I would be interested to learn exactly how these broadcasting decisions are made. I want to understand how broadcasters choose which sport gets the luxury of being shown and which don’t. What makes a sport worthy of being covered? Rugby sevens has more than proved itself, so why wasn’t it given a chance from day one?

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Usually, players put up a link on their social media accounts for friends, family and fans to log in and watch. However, I noticed players going to the Olympics weren’t doing that. Instead, they informed people that matches would be available on BBC or Eurosport.

If players knew matches were potentially hidden behind a paywall, I am sure they would have been shouting about it. This makes me question how much the players were involved in this decision and whether or not they actually knew about this.

For me, at the time of writing at least, it feels as though there is a lack of transparency for both players and fans surrounding the broadcasting platforms for these Olympic sevens.

Team GB are the best of the best and fans should be given the chance to celebrate their talent. The Olympics are supposed to be a celebration of sporting prowess and this feels miles away from that.

I have been in their shoes. I know how incredibly stressful and upsetting it is when those closest to you miss out on watching you play. These athletes have worked so hard to get to where they are and have each sacrificed a great deal. The least those in control of broadcasting these events could do is to tell people in advance where they can access the streaming service.

My issue isn’t necessarily with the paywall itself; I understand that plenty of sports thrive behind paywalls. It’s how it was – or wasn’t – communicated.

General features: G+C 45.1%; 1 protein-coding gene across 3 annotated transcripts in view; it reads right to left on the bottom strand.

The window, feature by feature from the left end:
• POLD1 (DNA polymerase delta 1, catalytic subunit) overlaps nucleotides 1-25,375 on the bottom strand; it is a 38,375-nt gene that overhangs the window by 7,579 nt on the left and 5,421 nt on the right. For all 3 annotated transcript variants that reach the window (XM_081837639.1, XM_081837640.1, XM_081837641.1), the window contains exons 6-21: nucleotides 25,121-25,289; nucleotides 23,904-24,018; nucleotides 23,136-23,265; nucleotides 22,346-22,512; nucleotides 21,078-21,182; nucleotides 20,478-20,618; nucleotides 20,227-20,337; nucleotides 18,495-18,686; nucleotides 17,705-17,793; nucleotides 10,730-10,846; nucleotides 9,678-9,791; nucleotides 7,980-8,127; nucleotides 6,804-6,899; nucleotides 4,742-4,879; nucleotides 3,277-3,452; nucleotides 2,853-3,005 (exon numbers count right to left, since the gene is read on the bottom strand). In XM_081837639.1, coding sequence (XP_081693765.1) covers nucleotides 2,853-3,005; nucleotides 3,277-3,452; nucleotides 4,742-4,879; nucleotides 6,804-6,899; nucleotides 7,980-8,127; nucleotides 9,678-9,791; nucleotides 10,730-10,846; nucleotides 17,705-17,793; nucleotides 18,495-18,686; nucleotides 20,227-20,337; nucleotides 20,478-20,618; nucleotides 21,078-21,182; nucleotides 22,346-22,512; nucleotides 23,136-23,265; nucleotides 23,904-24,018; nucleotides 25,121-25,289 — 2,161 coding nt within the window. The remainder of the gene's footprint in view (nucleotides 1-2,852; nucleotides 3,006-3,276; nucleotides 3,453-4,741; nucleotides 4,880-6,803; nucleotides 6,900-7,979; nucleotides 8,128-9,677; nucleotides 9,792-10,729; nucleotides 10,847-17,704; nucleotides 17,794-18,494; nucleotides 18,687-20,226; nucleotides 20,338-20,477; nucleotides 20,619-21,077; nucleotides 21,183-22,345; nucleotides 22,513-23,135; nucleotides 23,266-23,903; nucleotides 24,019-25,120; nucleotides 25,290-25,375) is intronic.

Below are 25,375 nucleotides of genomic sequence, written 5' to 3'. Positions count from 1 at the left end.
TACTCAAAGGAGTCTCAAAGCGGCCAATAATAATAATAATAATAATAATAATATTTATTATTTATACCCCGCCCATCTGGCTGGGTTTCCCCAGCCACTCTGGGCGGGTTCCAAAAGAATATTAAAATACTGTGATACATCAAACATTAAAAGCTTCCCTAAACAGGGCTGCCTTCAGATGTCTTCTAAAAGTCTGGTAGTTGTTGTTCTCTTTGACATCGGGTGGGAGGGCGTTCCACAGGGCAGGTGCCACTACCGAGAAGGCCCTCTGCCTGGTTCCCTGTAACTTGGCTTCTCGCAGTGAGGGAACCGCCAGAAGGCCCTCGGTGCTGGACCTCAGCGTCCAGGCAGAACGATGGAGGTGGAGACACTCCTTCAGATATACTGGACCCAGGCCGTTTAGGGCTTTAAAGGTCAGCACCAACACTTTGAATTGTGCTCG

I understand the broadcasting rights are what they are, but what upsets me and what is a massive missed opportunity is the lack of transparency surrounding this. No one had the time to prepare themselves to purchase additional monthly subscription services because the need for such services was not communicated to anyone beforehand.

Let’s not forget, this isn’t just about the fans. It’s bigger than that. It’s about the new opportunities that Olympic exposure brings for sponsorship and investment in rugby sevens.

Sevens programmes around the world are seeing funding cuts, which makes me wonder what this will mean for the sport moving forward. I would be interested to know if the viewing figures from the games could impact the future funding of the sport? Could the numbers change anything?

Every single person I have spoken to about this, die-hard rugby fan or not, has had a difficult time signing up to view the matches. Not only are they behind a paywall with Eurosport, but to view the matches you must download the specific app, as the game was not deemed good enough to be broadcast on any one of the nine Eurosport channels.

All we want as fans is to be able to follow our sport, promote our sport and grow our sport. Olympic sevens is an exciting way to capture new audiences, opportunities and to promote growth.

The broadcasting deals we see in play this year will also be around at the next Olympics, meaning it is essential we learn from what has happened and put things into place to ensure our sport is given everything it needs to thrive moving forwards.

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Olympic Rugby Sevens was a rollercoaster not helped by UK TV twist